A young writer goes to Wiesbaden to write about gambling and gamblers, only to ultimately become a compulsive gambler himself. Losing all his wealth, as well as his moral fibre, he commits ... See full summary »
Barbara Beaurevel lives with her aunt and cousin in New Orleans in the late 1800's. In love with Mark Lucas, a research doctor at Tulane University, her plans to marry him are thwarted. ... See full summary »
Seriously ill, concert pianist Karen Duncan is admitted to a Swiss sanitorium. Despite being attracted to Dr Tony Stanton she ignores his warnings of possibly fatal consequences unless she ... See full summary »
André De Toth
Mae Doyle comes back to her hometown a cynical woman. Her brother Joe fears that his love, fish cannery worker Peggy, may wind up like Mae. Mae marries Jerry and has a baby; she is happy but restless, drawn to Jerry's friend Earl.
Brandon and Jessie Bourne have a long, apparently happy marriage. Several years earlier Brandon had had an affair with a younger woman, Isabel Lorrison, who's now returned to New York intending to re-kindle the relationship. Meanwhile, Jessie is attracted to Mark Dwyer, a former policeman-turned-writer just arrived from a secret mission in Italy. Written by
Gale Sondergaard, who plays Barbara Stanwyck's mother in this film, was 50 years old when it was produced. Stanwyck was 42. See more »
When Isabel takes Brandon back to her apartment after unexpectedly popping into his office, one can hear her putting ice into glasses as she fixes drinks. But subsequently no ice is seen in either of their glasses. See more »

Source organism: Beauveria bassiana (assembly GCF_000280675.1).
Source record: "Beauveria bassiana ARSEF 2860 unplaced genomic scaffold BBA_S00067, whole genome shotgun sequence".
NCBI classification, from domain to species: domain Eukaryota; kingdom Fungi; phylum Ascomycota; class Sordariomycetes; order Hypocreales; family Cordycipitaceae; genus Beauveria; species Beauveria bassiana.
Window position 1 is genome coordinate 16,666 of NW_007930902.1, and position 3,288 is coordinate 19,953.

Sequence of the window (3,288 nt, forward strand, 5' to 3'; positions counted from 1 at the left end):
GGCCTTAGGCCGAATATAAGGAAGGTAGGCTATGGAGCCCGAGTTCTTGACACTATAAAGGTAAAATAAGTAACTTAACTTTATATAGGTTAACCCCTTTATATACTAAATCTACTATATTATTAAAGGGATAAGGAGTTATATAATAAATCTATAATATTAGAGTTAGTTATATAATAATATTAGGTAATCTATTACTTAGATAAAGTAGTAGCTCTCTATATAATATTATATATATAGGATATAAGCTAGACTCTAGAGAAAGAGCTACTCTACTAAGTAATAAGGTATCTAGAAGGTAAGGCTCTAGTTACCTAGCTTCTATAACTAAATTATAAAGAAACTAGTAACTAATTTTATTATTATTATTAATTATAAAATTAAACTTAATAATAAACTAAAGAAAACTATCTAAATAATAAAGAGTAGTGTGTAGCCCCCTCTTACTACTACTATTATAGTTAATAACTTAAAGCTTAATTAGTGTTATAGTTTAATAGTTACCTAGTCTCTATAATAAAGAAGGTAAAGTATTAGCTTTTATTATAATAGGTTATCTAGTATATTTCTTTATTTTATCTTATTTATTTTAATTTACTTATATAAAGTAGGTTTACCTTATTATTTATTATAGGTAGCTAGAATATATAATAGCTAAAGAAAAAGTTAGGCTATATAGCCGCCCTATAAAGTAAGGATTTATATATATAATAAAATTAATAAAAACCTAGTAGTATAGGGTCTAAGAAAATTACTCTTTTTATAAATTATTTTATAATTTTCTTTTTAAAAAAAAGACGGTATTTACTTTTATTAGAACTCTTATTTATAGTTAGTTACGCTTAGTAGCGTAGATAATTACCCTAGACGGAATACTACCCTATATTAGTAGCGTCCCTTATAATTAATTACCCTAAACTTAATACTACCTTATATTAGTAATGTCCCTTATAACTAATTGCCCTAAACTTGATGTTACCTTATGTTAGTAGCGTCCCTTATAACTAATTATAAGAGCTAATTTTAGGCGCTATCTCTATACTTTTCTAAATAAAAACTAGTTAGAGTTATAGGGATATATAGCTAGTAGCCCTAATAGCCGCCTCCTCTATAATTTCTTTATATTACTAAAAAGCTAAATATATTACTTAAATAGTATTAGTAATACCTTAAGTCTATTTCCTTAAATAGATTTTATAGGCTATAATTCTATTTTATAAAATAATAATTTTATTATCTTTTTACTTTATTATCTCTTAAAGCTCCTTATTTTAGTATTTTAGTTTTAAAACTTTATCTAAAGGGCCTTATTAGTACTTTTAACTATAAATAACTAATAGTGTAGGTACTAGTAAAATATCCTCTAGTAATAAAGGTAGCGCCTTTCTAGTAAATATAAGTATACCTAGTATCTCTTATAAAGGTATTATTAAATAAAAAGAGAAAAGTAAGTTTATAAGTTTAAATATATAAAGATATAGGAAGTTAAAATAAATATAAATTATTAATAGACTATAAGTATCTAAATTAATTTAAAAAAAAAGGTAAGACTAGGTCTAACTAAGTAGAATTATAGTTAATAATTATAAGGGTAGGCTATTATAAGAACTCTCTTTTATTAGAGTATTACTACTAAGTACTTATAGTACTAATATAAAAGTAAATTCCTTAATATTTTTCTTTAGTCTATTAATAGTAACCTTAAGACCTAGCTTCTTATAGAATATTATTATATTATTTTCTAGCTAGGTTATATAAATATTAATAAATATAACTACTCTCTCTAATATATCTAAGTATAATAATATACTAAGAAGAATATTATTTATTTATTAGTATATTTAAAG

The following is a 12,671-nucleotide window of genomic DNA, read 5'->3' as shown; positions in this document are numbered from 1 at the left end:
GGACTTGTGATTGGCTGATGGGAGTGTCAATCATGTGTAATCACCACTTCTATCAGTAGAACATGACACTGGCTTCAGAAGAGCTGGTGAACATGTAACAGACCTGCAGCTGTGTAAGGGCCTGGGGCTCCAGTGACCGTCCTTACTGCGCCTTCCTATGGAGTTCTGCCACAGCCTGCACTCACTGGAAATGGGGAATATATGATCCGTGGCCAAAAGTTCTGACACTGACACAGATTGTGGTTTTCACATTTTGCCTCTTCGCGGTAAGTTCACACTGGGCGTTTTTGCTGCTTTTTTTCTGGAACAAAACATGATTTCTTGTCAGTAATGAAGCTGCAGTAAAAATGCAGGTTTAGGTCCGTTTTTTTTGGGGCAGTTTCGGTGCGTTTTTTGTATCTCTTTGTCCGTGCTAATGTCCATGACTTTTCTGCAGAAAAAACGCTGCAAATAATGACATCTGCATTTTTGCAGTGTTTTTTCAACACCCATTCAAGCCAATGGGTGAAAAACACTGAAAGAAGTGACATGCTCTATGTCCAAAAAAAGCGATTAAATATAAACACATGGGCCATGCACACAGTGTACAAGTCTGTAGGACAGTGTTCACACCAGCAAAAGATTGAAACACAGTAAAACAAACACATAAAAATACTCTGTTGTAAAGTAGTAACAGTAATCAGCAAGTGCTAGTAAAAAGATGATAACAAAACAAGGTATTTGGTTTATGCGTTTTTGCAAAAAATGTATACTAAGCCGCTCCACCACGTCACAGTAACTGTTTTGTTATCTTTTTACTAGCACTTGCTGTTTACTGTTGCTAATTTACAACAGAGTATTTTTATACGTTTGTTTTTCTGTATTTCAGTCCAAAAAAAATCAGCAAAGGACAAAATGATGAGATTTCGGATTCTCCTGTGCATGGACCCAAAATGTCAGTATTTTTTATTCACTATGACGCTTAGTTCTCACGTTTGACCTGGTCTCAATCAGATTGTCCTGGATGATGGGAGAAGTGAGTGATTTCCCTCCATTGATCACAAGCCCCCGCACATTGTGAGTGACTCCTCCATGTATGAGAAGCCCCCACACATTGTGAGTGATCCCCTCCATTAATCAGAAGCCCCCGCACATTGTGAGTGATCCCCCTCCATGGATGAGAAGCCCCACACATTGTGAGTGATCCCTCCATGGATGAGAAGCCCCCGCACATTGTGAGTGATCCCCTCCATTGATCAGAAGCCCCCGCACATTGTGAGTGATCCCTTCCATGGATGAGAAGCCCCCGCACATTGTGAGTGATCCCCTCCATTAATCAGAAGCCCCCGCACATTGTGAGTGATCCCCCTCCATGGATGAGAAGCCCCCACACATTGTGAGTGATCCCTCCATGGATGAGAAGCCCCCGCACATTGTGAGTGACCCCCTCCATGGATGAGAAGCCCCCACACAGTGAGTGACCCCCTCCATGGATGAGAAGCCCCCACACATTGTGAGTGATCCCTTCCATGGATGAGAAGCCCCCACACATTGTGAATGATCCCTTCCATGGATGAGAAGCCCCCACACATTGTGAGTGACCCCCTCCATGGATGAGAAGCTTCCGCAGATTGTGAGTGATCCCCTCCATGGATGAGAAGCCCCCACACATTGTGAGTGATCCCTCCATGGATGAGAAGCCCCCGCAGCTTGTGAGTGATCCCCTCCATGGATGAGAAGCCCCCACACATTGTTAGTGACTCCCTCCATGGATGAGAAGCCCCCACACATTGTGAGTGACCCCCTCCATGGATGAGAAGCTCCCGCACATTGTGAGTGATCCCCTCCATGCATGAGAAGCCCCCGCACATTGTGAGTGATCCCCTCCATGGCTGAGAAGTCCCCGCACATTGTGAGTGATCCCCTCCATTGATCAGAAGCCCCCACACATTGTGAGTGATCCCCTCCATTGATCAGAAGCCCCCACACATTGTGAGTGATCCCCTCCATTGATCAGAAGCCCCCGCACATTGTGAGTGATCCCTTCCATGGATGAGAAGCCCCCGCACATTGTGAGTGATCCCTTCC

Nothing new here, but professionalism of actors and director raise film above familiar material
A fairly standard-issue formula melodrama comes alive thanks to capable acting and adept direction. Sheer professionalism keeps the unremarkable story afloat, with all concerned more than equal to their assignments.
`East Side, West Side' is told from the point of view of a lady of leisure (Barbara Stanwyck) whose husband (James Mason) is a habitual adulterer. Despite his deep love for her, he is unable to resist temptation, comparing it to an alcoholic's need for the bottle. All his efforts to clean up his act are for naught, however, when former mistress Ava Gardner returns to town determined to win him back, and willing to stop at nothing to do so. Meanwhile, Stanwyck incurs the affections of a highly decorated police officer (Van Heflin), who shows her the other side of the tracks where he grew up, and is surprised to learn that she did too. Their relationship blossoms, but when Gardner turns up dead and Mason and Stanwyck are suspected, it falls to Heflin to sort things out.
There's nothing here that hasn't been done before, but it is handled with such style and finesse that it's impossible to dislike, and the story is surprisingly involving. Heflin is provided with a strong character and ample opportunities to showcase his acting capabilities. The roles filled by Stanwyck and Mason are more burdensome because they serve to drive the plot, but both actors tackle them skillfully. Gardner is given only a few scenes to establish and develop her character, but she nonetheless makes a strong impression. Veteran director Mervyn LeRoy knows just how to handle such material, and he does so with poise and surefootedness. The proficiency of involved participants raises routine material above the ground and makes for engaging viewing, and this film is a case in point.
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